The most innovative bank in Africa – at least according to Global Finance – Ecobank Transnational Incorporated (ETI), has done its bit to hold its fort on the continent’s financial landscape. From being awarded by Global Finance for its prompt identification of new tools and its many unified integrated apps that cater to its customers across 33 African countries – the largest footprint of any bank operating in West, Central, East, and Southern Africa, to Euromoney’s prize of Africa’s Best Bank for Corporate Responsibility, the year 2020 has had its own streaks for the bank. However, it too has had its fair share of the year’s madness, evident primarily in its Q2 financial statements – the peak period of the COVID-19 pandemic and the lockdown by virtue of it.
Even with many companies across the world grappling to at least make the same level of revenue from previous years, Ecobank’s Net Interest Income recorded an impressive increase of 24% from N68.5 billion in Q2 2019 to N84.8 billion in Q2 2O20. This can be attributed to both an increase in interest income as well as a 21% decrease in interest expense – a combination of strategies that will leave any company well within its books. While its operating lines were relatively impressive, there is only so much the company can control by itself. For Ecobank, the impact of the ailing macroeconomic conditions is a 101% increase in impairment losses on financial assets from N10.3 billion in Q2 2019 to N21 billion in the period under review. But it might not be as bad as it seems.
Impairment and its impact on the company’s financials
Impairment occurs when the fair value of a company’s financial assets falls below its book value. Before now, companies were only expected to provide for bad debts at least from the point where they become doubtful. However, since the movement from IAS 39 to IFRS 9, companies have been required to book an expected credit loss on all their financial assets.
In order to account for this expected credit loss, there is a range of factors that are considered particularly the company’s Probability of Default (PD) and Loss Given Default (LGD). And as far as the probability of default is concerned, a wide range of relevant forward-looking information (FLI) – that is things that could happen to the company based on its assessment of macroeconomic indicators, are used to form its assumptions. What this means is that if the probability of default in Q1 was high, Q2 naturally had a storm coming with an increased possibility of the bank’s obligors defaulting.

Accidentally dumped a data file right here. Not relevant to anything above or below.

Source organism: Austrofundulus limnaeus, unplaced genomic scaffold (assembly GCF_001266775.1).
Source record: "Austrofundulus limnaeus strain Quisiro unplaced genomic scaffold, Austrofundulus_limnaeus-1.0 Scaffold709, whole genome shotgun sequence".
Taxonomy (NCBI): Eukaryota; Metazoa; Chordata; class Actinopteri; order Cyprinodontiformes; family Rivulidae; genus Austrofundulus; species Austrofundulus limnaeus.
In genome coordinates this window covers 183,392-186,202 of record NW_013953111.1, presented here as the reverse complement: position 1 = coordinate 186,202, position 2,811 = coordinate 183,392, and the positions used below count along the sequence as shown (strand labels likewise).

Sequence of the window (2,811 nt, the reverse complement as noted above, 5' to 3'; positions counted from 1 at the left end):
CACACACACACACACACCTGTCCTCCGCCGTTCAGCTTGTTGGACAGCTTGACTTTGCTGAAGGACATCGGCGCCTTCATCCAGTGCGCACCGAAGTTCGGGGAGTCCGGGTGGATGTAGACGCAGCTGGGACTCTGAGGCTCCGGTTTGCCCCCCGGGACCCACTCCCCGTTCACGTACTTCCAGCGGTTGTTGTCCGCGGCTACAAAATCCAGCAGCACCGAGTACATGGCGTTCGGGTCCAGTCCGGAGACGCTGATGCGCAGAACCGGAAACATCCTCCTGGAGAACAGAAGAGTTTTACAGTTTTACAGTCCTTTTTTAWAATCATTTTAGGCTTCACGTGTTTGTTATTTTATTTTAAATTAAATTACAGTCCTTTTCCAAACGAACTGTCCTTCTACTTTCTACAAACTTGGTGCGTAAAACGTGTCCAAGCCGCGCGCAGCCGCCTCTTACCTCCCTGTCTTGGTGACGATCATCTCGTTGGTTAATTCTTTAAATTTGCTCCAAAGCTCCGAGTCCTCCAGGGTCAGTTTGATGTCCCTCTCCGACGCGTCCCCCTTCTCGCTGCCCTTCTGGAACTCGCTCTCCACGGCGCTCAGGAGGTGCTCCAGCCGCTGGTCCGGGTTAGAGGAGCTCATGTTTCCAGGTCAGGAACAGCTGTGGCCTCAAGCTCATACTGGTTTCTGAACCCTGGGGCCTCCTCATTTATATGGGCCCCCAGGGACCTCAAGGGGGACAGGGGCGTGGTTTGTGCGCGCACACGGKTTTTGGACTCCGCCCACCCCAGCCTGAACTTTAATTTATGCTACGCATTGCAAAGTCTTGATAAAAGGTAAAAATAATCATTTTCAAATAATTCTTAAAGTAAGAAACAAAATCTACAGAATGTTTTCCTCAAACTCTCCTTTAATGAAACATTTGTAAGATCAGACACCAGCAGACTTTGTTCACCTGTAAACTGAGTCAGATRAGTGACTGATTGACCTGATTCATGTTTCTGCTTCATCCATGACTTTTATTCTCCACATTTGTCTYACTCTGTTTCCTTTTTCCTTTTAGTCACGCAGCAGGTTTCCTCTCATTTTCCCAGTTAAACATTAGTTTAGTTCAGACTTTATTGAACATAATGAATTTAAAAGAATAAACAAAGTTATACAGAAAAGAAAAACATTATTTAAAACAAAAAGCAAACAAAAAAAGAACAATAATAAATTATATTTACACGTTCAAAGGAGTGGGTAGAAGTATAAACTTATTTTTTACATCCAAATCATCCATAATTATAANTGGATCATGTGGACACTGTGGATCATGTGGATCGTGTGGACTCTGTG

Ecobank’s impairment losses were governed by 3 core elements in Q2 2020. The first was a 40% increase in impairment charges on loans and advances, then a 4% decrease in impairment charges on other financial assets, and finally, a 21% decrease in recoveries. The company had noted in its books that the period’s net impairment losses were higher compared to the previous year, mainly because recoveries of non-performing loans in the six months to June were lower compared to recoveries in the prior year’s period.
This can be attributed to the stringent financial position of many of the company’s debtors. So even though it had taken the much-needed steps to reduce its non-performing loans, its cost-of-risk for the period was 1.7% compared with 0.7% for the previous year. It also noted the impact of monetary and fiscal policies, in the central banks of countries where ETI operates, all of which have been aimed at mitigating market concerns and providing liquidity to the market.
In explaining the impairment increase, it revealed that, “the management team has taken appropriate steps to assess the impact on the Group’s financial statement based on the information available as of date.” It, however, noted that it is currently reviewing the key parameters for the impairment model.
“This would be finalized during the second half of 2020. In the meantime, we accounted for an additional collective assessment impairment of $36 million to cope with the expected potential risk of this pandemic in our financial structure and the various current uncertainties in the markets.”
The resultant effect on its income statement is an 18% decrease in profit for the period from N59.5 billion in Q2 2019 to N48.5 billion in Q2 2020. The company can only hope that the actual impact is far less than predicted.
With significantly increased customer deposits in Q2, boosting its liquidity in the unsettling economic times together with its strengthened operational position, Ecobank is undoubtedly on a good course. While its stock price is still at its 52-week low of N3.90 amongst other unfavorable stock market trends, it is only a matter of time before its operational growth catches up with the stock market and it commences its journey to an upward trend.
Fidelity Bank Plc must cover the chink in its curtains to keep rising
Fidelity Bank Plc follows the narrative of top tier-2 banks, which have had better or easier years.
The Nigerian banking sector has consistently been one of the most profitable sectors in the Nigeria Stock Exchange market. However, in 2020, Deposit Money Banks (DMBs) have faced a flurry of impediments, which may have affected their solidity.
With reduced income from fee and commission implemented at the start of the year by the Central Bank of Nigeria, the paucity of foreign currency for international transactions, the resulting economic contraction from dire effects of the coronavirus pandemic, and the consequent operational constraints of keeping employees safe, 2020 is obviously fraught with numerous disorders for banking institutions.
For most, it hasn’t exactly been a year for growth at all, more like a walk in the woods, where improvements to bottom-line is almost unexpected. This period, many banks seem content with simply surviving and fundamentally matching their previous feats.